It's been muy activo about town, as SXSW has taken over Austin. "South by Southwest" is a city-wide event that is centered on film and music, as well as various panels on related things. I didn't take in any of the film gatherings, but there have been all kinds of bands in town. Bands play all over the place, and their viewing in official SXSW capacity is arranged by a studious wrist-banding system. I didn't spring for one of those, but maybe next year considering the number of acts it would have been cool to see. Granted a I missed a few shows just based on scheduling anyways, it's kind of like Comicon-- you'd just have to take a few days off if you want the whole shebang.

Official shows are only part of it, like I said there's tons of bands in town just on their own to join the party. Last week I caught They Might Be Giants, which is always a great show. Downtown Austin is hoppin, it was fun just to hit 6th street and walk around catching random acts at random bars. And they really cover it here, too, there's a public access channel devoted solely to SXSW. Plus the radio coverage was surprisingly full (to me, a still new Austiner), this past week was chock full of new music and chat with visiting acts. Pretty cool.

Friday, March 14, 2008

Return to Dark Castle


It's been a long time coming, but Return to Dark Castle is finally available. I've had a passive involvement with its production, but I can tell you as far as Mac games go, it's kind of a big deal.

I played Dark Castle "back in the day" and have vivid memories of the Amiga version of this vintage platform game. Return is a full fledged sequel for Mac in full force, after being in development for ten years. Believe me when I tell you that the game's fan base is loyal and large and has been chomping at the bit as these last few weeks have seen to the final details of its release.

As a game, Dark Castle is a special kind of beast. Given the current offerings from decades of platform game evolution, I can barely tolerate the stringent rules Dark Castle puts into place. This game's difficulty is merciless. And I'm not talking about the kind of unforgiving perfection found in Mario games, Dark Castle would seem to have been developed as a punishment tool. Learning curve? None. Familiar players and newbs alike may see the first death in less than a minute's play. But die-hard fans of the game would have it no other way, and any other Dark Castle-isms players seek will be found in abundance. It a huge, gargantuan game, level after torturous level. Odds are if you're familiar with the game you've been waiting for its release with baited breath, so go and have your fill. If you're just curious there's a demo available, but you've been warned. Duck Tales this ain't.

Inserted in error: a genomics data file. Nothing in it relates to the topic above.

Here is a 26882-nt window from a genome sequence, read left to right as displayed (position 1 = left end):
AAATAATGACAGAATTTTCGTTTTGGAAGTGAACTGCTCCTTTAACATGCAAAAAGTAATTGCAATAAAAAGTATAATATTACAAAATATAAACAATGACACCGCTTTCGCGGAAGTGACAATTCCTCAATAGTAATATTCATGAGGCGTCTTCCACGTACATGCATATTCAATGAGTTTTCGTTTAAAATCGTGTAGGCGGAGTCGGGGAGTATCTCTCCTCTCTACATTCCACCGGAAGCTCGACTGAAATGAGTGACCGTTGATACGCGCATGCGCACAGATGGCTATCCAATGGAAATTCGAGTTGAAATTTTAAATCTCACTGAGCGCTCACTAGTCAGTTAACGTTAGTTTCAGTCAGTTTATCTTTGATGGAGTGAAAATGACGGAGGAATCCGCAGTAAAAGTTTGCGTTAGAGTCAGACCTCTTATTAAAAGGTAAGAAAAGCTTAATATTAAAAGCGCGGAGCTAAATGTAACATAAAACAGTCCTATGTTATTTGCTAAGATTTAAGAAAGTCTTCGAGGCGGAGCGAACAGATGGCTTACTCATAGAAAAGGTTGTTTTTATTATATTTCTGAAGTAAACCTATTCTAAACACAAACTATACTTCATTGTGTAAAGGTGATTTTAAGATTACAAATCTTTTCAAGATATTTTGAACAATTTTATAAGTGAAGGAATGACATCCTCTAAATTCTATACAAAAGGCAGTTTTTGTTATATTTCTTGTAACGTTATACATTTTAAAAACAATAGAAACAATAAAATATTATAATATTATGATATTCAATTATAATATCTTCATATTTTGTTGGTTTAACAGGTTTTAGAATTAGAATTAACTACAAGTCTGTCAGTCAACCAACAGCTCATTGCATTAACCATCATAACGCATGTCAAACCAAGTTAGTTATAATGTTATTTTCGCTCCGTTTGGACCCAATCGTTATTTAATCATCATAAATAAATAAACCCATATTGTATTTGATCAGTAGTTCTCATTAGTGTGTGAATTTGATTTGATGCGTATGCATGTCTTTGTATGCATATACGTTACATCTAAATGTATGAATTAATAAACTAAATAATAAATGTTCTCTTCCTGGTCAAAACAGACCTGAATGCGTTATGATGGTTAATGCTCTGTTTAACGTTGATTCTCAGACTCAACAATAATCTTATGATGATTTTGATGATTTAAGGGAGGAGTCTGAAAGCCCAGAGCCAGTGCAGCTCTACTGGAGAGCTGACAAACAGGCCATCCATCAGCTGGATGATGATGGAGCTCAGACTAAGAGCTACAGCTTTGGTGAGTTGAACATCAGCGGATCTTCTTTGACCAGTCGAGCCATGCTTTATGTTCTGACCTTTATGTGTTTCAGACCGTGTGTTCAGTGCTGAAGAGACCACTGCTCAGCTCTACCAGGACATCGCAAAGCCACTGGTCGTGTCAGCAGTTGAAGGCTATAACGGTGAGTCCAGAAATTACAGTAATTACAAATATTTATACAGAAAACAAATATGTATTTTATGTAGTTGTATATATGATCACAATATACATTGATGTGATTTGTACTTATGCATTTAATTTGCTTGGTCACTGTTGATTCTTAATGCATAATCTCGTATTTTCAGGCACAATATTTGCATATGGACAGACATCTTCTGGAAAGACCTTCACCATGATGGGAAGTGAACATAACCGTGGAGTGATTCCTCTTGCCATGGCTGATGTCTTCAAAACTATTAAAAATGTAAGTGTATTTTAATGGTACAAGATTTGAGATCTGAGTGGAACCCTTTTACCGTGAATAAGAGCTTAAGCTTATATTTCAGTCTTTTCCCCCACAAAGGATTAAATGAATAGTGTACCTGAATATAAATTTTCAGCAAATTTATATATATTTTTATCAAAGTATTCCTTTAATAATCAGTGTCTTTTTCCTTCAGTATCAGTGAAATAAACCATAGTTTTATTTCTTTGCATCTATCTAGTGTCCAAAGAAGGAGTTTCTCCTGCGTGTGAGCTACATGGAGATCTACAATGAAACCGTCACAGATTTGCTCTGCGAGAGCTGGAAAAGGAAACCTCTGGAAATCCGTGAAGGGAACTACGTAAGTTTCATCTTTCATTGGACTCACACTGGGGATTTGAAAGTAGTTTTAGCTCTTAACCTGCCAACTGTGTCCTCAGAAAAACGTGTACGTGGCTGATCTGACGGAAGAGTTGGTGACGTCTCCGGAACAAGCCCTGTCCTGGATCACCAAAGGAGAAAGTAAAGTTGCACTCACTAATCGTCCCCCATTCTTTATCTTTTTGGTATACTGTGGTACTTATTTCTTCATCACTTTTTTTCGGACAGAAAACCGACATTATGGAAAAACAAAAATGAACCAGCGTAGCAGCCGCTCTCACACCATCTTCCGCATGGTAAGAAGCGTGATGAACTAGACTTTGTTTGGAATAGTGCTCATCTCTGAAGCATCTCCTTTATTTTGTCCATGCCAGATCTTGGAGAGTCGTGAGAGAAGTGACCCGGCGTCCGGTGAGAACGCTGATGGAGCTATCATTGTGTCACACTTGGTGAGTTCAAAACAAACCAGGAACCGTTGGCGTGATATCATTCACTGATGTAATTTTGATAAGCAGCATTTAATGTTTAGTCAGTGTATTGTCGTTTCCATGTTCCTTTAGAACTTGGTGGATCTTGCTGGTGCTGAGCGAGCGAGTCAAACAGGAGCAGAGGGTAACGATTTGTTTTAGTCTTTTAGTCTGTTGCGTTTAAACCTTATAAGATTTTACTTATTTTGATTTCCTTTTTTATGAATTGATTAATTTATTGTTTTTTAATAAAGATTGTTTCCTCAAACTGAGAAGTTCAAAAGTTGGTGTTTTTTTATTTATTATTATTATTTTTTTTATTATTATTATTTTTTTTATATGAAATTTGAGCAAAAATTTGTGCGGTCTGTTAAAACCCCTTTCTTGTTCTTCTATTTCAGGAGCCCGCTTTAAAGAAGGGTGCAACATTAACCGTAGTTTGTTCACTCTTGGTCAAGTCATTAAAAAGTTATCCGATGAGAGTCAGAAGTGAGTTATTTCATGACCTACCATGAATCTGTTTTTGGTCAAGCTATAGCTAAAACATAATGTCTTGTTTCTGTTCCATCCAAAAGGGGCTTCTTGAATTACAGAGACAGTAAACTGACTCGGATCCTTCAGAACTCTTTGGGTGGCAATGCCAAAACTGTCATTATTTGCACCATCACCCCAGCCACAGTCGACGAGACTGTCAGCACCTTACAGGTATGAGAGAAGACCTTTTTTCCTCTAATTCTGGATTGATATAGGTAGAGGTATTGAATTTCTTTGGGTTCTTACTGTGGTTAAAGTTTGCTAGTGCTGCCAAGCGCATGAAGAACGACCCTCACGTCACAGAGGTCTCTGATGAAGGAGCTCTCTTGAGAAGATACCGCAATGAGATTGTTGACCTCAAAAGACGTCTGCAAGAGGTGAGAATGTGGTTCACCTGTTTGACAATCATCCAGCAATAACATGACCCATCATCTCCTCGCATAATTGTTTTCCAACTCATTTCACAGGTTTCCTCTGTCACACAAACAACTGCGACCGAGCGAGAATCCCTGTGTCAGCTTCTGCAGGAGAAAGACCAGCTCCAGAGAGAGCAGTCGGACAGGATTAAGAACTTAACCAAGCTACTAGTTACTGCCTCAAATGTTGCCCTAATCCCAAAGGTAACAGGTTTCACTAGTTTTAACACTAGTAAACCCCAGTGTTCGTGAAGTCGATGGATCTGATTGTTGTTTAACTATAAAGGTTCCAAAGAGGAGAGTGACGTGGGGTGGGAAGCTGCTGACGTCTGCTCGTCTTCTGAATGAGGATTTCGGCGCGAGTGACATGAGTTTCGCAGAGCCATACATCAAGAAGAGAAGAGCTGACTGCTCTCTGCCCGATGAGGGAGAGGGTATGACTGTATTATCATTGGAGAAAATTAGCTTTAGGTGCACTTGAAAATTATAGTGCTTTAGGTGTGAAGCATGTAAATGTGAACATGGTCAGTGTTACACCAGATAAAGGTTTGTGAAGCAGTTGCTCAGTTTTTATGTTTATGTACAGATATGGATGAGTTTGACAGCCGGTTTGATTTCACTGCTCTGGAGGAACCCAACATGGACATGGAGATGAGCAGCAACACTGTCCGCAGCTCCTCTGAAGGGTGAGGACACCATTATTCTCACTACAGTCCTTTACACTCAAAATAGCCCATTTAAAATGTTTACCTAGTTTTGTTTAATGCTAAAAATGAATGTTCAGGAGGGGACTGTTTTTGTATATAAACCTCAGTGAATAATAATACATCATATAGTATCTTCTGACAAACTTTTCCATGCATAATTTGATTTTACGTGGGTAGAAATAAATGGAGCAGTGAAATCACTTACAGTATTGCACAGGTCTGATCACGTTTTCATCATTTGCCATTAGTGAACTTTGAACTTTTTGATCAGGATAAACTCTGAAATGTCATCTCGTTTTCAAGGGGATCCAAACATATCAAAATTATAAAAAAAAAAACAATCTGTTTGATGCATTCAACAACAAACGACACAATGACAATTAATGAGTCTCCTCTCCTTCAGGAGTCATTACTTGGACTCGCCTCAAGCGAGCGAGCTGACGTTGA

Wednesday, March 12, 2008

New Comics Day

A big 'ol fat stack for two weeks worth of books. All good stuff!

Empowered vol 3 (!!!)
Fables 1001 Nights SC
Wonder Woman
Green Arrow/Black Canary
Green Lantern Corps
Green Lantern
Teen Titans Year 1 (!)
Fantastic 4
Star Wars Rebellion
Madman (!)
Echo (!)
Young Liars (!!)

Woot! What a haul! Empowered is pure Adam Warren and awesome for all the right reasons. While the art remains lucious and the over-joke of the book's titular premise is highly entertaining. Warren himself notes on his Deviant Art journal that some of the heavier sci-fi fell by the wayside in this volume. He goes on to say that the next volume will contain such things in overdrive, and you know that makes me a very happy camper.